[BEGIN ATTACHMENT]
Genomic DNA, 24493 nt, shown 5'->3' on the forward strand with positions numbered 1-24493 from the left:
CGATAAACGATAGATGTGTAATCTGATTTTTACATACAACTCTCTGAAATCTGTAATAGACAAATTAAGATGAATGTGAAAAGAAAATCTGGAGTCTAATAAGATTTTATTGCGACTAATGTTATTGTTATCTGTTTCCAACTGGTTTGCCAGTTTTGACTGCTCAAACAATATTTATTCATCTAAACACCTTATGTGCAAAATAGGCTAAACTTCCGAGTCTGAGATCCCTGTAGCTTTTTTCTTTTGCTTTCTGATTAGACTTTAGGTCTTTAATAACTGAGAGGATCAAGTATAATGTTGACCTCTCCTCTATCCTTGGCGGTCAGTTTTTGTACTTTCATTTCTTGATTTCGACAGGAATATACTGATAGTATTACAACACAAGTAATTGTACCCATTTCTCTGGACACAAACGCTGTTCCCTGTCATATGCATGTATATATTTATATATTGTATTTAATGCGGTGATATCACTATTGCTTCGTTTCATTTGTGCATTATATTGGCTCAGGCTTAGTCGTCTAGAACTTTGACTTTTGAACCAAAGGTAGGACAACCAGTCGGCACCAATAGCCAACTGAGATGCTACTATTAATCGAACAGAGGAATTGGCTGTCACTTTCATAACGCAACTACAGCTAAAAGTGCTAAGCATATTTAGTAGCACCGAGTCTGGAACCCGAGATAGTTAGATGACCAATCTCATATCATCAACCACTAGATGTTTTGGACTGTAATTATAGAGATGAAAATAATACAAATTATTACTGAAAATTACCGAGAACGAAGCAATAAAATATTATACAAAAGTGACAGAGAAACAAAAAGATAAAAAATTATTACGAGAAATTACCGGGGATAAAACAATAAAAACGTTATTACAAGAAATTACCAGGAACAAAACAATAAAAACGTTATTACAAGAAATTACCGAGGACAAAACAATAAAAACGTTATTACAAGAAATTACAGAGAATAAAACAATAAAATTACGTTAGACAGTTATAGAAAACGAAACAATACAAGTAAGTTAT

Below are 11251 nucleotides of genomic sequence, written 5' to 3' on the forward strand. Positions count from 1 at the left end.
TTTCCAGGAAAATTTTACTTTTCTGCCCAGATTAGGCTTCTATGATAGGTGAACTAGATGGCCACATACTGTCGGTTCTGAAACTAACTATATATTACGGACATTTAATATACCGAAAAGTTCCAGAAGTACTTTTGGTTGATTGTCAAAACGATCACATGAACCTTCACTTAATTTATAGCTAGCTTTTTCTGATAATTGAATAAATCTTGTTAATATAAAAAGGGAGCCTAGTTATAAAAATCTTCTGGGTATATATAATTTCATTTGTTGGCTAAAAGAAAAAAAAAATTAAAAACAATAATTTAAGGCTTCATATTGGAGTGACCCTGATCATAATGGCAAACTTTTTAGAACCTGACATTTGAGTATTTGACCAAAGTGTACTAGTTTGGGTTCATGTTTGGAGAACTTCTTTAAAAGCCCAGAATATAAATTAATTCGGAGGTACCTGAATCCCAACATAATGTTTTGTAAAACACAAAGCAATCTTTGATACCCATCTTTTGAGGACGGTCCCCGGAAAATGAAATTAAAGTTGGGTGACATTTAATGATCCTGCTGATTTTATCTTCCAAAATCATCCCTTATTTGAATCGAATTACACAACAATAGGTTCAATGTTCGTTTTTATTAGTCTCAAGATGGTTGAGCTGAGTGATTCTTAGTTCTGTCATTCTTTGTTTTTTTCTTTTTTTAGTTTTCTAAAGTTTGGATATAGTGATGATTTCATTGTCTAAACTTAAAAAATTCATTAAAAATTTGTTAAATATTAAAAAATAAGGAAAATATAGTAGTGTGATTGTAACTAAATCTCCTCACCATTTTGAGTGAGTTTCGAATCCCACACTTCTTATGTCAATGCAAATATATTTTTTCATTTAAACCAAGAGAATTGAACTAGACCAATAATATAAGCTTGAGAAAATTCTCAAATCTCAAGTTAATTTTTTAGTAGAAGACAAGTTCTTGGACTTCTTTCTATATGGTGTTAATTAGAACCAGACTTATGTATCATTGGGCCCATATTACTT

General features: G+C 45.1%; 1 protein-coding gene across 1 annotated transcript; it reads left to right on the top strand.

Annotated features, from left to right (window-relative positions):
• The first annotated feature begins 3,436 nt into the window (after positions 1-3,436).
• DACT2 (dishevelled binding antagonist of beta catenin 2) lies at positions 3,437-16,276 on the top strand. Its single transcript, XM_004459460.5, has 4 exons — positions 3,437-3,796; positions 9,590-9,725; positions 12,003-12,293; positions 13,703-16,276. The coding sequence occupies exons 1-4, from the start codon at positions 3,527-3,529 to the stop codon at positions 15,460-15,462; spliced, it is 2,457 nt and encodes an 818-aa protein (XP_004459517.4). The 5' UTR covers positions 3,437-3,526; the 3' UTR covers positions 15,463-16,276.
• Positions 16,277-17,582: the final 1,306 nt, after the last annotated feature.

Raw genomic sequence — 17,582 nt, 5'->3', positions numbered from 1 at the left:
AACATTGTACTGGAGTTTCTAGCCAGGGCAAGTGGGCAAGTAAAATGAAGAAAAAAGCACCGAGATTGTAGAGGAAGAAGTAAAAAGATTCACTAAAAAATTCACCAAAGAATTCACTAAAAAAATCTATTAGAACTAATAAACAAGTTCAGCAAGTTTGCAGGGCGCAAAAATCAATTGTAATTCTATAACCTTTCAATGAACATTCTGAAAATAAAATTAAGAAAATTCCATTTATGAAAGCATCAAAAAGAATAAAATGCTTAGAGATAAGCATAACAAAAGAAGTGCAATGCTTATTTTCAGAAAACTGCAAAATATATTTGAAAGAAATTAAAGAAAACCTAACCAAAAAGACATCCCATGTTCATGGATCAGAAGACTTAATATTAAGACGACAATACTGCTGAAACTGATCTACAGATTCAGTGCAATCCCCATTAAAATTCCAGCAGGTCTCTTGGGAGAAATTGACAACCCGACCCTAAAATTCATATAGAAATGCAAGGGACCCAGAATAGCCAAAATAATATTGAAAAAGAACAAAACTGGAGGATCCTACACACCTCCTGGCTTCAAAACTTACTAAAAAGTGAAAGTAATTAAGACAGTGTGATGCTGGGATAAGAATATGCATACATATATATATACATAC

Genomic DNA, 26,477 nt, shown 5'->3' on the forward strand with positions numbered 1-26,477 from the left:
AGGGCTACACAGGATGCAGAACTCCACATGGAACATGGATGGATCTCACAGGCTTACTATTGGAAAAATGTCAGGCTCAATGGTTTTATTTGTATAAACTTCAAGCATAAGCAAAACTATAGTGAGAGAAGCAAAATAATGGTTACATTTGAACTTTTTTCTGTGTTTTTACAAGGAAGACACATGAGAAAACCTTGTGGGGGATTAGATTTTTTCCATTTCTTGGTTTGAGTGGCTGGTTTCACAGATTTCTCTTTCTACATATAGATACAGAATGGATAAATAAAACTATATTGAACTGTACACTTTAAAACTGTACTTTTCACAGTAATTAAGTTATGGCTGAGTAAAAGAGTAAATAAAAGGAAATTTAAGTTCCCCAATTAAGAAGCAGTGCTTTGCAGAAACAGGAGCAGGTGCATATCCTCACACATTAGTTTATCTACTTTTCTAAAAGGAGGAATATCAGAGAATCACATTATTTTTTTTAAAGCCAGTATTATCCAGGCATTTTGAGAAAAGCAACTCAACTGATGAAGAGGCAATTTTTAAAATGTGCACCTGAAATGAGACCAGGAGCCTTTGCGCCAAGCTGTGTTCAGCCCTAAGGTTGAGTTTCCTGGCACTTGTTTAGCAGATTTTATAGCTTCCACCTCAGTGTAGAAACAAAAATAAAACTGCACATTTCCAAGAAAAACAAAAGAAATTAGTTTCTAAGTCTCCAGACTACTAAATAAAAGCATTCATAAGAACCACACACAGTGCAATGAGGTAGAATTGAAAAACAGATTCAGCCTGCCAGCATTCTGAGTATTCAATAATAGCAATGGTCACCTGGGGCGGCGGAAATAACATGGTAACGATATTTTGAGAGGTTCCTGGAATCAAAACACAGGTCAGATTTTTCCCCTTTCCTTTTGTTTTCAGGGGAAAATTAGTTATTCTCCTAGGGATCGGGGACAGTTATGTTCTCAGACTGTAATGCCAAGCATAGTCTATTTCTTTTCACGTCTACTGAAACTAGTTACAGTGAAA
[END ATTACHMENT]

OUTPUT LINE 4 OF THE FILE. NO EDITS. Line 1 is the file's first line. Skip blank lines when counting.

TTTCCAGGAAAATTTTACTTTTCTGCCCAGATTAGGCTTCTATGATAGGTGAACTAGATGGCCACATACTGTCGGTTCTGAAACTAACTATATATTACGGACATTTAATATACCGAAAAGTTCCAGAAGTACTTTTGGTTGATTGTCAAAACGATCACATGAACCTTCACTTAATTTATAGCTAGCTTTTTCTGATAATTGAATAAATCTTGTTAATATAAAAAGGGAGCCTAGTTATAAAAATCTTCTGGGTATATATAATTTCATTTGTTGGCTAAAAGAAAAAAAAAATTAAAAACAATAATTTAAGGCTTCATATTGGAGTGACCCTGATCATAATGGCAAACTTTTTAGAACCTGACATTTGAGTATTTGACCAAAGTGTACTAGTTTGGGTTCATGTTTGGAGAACTTCTTTAAAAGCCCAGAATATAAATTAATTCGGAGGTACCTGAATCCCAACATAATGTTTTGTAAAACACAAAGCAATCTTTGATACCCATCTTTTGAGGACGGTCCCCGGAAAATGAAATTAAAGTTGGGTGACATTTAATGATCCTGCTGATTTTATCTTCCAAAATCATCCCTTATTTGAATCGAATTACACAACAATAGGTTCAATGTTCGTTTTTATTAGTCTCAAGATGGTTGAGCTGAGTGATTCTTAGTTCTGTCATTCTTTGTTTTTTTCTTTTTTTAGTTTTCTAAAGTTTGGATATAGTGATGATTTCATTGTCTAAACTTAAAAAATTCATTAAAAATTTGTTAAATATTAAAAAATAAGGAAAATATAGTAGTGTGATTGTAACTAAATCTCCTCACCATTTTGAGTGAGTTTCGAATCCCACACTTCTTATGTCAATGCAAATATATTTTTTCATTTAAACCAAGAGAATTGAACTAGACCAATAATATAAGCTTGAGAAAATTCTCAAATCTCAAGTTAATTTTTTAGTAGAAGACAAGTTCTTGGACTTCTTTCTATATGGTGTTAATTAGAACCAGACTTATGTATCATTGGGCCCATATTACTT